Racial Differences Identified in Concussion Recovery in Black and White Athletes

Neurology Advisor

November 8, 2021

Black athletes reached an asymptomatic status and went back to school earlier following sport-related concussion, according to study results published in the Journal of Neurosurgery: Pediatrics.

Prior research has identified several risk factors that impact recovery following sport-related concussion, but there is a dearth of research on the association of race on sport-related concussion or its aftermath, according to the study authors. Racism and racial biases have impacted health outcomes. The objective of the study was to compare outcomes and management of sport-related concussion among Black and White athletes.

The researchers included data of 247 (211 White, 36 Black; 57.8% White males, 77.8% Black males) pediatric and collegiate student-athletes (aged 12 to 23 years) in middle Tennessee, northern Alabama, and southern Kentucky who had complete data in the Vanderbilt Sports Concussion Center outcome registry database of individuals evaluated after sport-related concussion. Patients with attention deficit hyperactivity disorder (ADHD)/learning disability (LD), depression, anxiety, or psychiatric disorder were excluded to limit confounders. The researchers interviewed patients 3 months after initial concussion or until symptoms resolved, up to 1 year after the injury, to obtain demographic, medical history, concussion-related, and insurance information.

White athletes (94%) were more likely to have private insurance and higher median income (56% ≥ 80th percentile) compared with Black athletes (67%, 41% in 0-59th median income percentile). Athletes in zip codes with higher median incomes (60th-79th percentiles compared with lowest income tier) were more likely to return earlier to school (HR 1.506 P =.041).

Symptom resolution occurred at a median 21.0 days (IQR 10.5-61.0 days) for White athletes and a median 12.3 days (IQR 6.8-28.0 days) for Black athletes (P =.026). Multivariable analysis indicated Black athletes reached asymptomatic status more quickly compared with White athletes (HR 1.497 P =.042) and male athletes reached it sooner compared with female athletes (HR 1.508 P =.004).

Returns to school tended to occur after 2 days for White athletes and after 0 days for Black athletes (P =.010). That shorter time association was held through multivariable analysis (HR 1.522 P =.040).

Compared with prior to concussion, White athletes were more likely to report decreases in sleeping (19% vs. 5.6%), doing schoolwork (57.8% vs. 41.7%), and watching television (63.5% vs. 52.8%) compared with Black athletes. In multivariable analysis, Black race was linked with lower odds of reporting activity change after concussion (OR 0.368, P =.049).

Proportionately, Black athletes (including 4 basketball, 4 football, 1 soccer) more often said they changed protective equipment (25.0% vs. 12.3%) compared with White athletes (including 2 basketball, 16 football, 6 soccer), but link between race and sport behavior change was lost after adjusting for age, sex, concussion history, and zip code median income.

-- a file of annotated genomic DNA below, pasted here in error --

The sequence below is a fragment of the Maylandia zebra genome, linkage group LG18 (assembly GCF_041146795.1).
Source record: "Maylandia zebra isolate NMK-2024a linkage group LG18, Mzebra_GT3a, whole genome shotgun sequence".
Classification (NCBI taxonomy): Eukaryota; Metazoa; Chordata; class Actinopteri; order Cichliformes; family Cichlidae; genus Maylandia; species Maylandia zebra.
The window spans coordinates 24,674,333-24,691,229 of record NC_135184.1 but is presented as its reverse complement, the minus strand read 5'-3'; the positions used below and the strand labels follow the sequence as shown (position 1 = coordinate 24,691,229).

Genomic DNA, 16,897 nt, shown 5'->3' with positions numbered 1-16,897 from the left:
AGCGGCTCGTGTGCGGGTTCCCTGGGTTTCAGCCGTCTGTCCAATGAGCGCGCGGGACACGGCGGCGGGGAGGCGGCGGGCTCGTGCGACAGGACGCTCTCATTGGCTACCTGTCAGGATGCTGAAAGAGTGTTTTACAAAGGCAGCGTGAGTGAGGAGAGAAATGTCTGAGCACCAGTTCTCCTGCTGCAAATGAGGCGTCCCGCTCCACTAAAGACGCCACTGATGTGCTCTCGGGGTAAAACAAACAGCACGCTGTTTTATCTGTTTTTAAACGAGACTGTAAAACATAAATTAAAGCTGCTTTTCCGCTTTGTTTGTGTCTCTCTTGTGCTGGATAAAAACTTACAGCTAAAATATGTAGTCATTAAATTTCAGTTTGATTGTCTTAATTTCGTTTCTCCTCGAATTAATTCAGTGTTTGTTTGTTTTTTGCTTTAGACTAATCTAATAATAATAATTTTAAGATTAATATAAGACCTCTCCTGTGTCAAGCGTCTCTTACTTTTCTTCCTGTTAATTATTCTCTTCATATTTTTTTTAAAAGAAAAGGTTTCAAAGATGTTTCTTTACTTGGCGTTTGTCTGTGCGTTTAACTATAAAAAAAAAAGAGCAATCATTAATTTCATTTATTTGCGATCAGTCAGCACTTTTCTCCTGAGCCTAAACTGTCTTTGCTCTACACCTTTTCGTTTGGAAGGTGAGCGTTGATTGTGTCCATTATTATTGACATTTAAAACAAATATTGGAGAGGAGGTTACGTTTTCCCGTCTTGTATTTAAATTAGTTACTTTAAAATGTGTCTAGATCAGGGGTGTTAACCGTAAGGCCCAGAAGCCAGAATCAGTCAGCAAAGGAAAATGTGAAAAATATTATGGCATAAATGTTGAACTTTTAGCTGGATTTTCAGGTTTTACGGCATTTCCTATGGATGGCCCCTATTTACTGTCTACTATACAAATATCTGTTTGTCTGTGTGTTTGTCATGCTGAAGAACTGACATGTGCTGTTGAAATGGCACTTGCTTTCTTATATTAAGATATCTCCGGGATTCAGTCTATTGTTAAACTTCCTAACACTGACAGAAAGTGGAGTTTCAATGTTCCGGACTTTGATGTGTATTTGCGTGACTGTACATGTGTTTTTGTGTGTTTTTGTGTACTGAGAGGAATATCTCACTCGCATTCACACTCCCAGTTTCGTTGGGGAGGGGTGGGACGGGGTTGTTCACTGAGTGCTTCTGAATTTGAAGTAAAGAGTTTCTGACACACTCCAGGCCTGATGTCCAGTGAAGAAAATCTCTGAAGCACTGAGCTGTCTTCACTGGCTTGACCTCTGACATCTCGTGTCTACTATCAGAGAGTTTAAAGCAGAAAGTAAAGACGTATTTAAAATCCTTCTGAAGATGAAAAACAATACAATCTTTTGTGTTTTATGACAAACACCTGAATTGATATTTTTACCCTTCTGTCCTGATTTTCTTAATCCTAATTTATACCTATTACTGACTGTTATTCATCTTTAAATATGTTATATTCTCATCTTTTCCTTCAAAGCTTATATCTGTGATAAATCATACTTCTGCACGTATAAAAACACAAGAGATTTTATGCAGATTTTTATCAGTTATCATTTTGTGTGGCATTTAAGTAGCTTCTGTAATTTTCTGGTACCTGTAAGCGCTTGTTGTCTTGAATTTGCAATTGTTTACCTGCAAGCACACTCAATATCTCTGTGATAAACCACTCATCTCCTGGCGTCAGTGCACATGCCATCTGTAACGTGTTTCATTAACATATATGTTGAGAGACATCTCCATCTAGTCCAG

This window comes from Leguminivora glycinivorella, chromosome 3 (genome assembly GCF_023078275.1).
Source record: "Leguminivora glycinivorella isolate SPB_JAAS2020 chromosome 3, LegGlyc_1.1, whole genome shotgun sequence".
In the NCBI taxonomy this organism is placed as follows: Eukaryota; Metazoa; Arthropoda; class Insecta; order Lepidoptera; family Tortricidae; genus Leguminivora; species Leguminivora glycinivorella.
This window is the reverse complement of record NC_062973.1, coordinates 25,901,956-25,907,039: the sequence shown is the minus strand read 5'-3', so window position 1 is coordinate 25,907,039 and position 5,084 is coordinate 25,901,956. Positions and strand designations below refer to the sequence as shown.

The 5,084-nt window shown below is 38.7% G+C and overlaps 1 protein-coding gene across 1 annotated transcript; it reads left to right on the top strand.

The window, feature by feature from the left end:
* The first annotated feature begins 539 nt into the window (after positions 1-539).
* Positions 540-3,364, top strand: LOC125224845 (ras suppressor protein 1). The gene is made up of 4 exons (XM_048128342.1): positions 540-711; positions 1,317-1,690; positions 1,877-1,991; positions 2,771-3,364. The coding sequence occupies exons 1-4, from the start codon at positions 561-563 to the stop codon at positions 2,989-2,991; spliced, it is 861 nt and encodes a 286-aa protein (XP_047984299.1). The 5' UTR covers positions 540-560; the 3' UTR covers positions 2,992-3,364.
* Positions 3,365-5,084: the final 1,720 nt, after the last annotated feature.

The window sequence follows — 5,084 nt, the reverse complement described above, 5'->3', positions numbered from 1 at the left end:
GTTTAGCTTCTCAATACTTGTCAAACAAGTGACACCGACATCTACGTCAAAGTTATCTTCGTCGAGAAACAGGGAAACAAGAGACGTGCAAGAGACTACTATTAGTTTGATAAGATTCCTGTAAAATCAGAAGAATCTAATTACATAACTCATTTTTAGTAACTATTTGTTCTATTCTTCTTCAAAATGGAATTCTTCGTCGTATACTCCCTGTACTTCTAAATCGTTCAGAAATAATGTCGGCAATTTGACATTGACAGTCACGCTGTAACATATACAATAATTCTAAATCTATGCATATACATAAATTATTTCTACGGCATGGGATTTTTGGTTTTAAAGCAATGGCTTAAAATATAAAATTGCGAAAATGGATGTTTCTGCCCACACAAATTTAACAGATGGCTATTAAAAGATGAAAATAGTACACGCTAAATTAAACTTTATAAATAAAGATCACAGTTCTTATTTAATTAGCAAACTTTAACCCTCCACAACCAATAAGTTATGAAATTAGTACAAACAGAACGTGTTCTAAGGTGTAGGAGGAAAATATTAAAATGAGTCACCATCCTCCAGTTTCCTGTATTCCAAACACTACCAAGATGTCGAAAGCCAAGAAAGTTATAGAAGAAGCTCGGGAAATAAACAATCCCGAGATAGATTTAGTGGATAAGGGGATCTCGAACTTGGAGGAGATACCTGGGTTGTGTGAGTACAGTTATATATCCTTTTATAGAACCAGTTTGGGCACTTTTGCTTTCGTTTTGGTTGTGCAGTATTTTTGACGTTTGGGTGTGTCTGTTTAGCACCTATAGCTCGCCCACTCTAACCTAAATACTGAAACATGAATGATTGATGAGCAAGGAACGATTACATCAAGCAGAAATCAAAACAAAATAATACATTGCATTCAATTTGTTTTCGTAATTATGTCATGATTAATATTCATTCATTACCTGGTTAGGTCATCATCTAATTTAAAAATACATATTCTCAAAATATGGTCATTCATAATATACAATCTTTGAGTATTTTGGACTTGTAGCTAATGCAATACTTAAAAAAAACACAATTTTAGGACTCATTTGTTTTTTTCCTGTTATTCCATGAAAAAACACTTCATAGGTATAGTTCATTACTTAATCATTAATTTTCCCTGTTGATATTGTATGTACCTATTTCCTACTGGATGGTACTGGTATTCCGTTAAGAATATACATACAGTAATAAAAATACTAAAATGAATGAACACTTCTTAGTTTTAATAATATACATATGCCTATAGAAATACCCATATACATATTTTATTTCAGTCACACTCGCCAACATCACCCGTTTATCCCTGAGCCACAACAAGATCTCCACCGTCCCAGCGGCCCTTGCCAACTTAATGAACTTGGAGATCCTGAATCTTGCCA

Study limitations involved subjective outcome measures and the inability to generalize outside an outpatient concussion center, recall bias, lack of specificity of equipment changes, lack of time interval data between concussion and any previous concussion, and specificity of zip codes to determine median household income.

“Racial differences appear to exist in the outcomes and experience of [sport-related concussion] SRC for young athletes, as Black athletes reached [symptom resolution] SR and return to school sooner than White athletes. Race should be considered as an important social determinant in SRC treatment,” the researchers concluded.

NOCSAE News

View All
  • When Can My Child Start To Play Tackle Football?
    January 25, 2022

    Stack January 20, 2022 The United States has seen a decline in youth and high school football participation in recent years. Many safety concerns have risen, especially when it comes to concussions and head injuries. This concern has led parents, school officials, and other football stakeholders to take a careful look at when it is […]

    Read more
  • Canadian scientists may be on the verge of a reliable test for concussions
    January 25, 2022

    Toronto Star January 21, 2022 It’s been more than a decade since Dr. Charles Tator, the Toronto neurosurgeon, emerged as an authoritative voice of reason in the effort to curtail concussions in sports. And while there’ve been low moments along the way, like the time Tator was swamped with hate mail after he dared call […]

    Read more
  • NFL, Amazon Web Services Create Digital Athlete to Keep Players ‘Left of Boom’ on Injuries
    January 25, 2022

    SportTechie January 21, 2022 The most important football player in the future of the NFL will do anything you ask. This athlete literally runs the same play over and over, millions of times. Requests to wear a new helmet or new cleats are always acceded. Change the venue, the field surface, the weather, even the […]

    Read more

Leave a Reply

Your email address will not be published. Required fields are marked *